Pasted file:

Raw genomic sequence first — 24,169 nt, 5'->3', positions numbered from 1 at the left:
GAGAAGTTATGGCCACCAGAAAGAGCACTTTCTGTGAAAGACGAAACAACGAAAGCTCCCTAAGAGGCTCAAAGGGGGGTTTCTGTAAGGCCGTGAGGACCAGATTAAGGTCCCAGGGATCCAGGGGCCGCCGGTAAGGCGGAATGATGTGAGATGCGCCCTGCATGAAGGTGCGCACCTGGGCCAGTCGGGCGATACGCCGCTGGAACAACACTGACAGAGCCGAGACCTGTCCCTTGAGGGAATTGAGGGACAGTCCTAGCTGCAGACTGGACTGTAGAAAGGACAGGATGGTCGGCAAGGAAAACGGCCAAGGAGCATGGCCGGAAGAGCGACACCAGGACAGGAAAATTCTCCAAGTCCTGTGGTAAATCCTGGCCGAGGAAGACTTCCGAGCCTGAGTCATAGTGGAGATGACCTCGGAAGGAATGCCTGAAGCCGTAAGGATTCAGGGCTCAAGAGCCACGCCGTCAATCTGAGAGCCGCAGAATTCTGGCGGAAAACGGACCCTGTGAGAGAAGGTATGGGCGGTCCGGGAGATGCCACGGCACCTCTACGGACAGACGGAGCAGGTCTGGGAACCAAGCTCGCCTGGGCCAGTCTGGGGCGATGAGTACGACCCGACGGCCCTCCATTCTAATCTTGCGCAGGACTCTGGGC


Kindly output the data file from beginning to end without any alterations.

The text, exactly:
Raw genomic sequence first — 24,169 nt, 5'->3', positions numbered from 1 at the left:
GAGAAGTTATGGCCACCAGAAAGAGCACTTTCTGTGAAAGACGAAACAACGAAAGCTCCCTAAGAGGCTCAAAGGGGGGTTTCTGTAAGGCCGTGAGGACCAGATTAAGGTCCCAGGGATCCAGGGGCCGCCGGTAAGGCGGAATGATGTGAGATGCGCCCTGCATGAAGGTGCGCACCTGGGCCAGTCGGGCGATACGCCGCTGGAACAACACTGACAGAGCCGAGACCTGTCCCTTGAGGGAATTGAGGGACAGTCCTAGCTGCAGACTGGACTGTAGAAAGGACAGGATGGTCGGCAAGGAAAACGGCCAAGGAGCATGGCCGGAAGAGCGACACCAGGACAGGAAAATTCTCCAAGTCCTGTGGTAAATCCTGGCCGAGGAAGACTTCCGAGCCTGAGTCATAGTGGAGATGACCTCGGAAGGAATGCCTGAAGCCGTAAGGATTCAGGGCTCAAGAGCCACGCCGTCAATCTGAGAGCCGCAGAATTCTGGCGGAAAACGGACCCTGTGAGAGAAGGTATGGGCGGTCCGGGAGATGCCACGGCACCTCTACGGACAGACGGAGCAGGTCTGGGAACCAAGCTCGCCTGGGCCAGTCTGGGGCGATGAGTACGACCCGACGGCCCTCCATTCTAATCTTGCGCAGGACTCTGGGC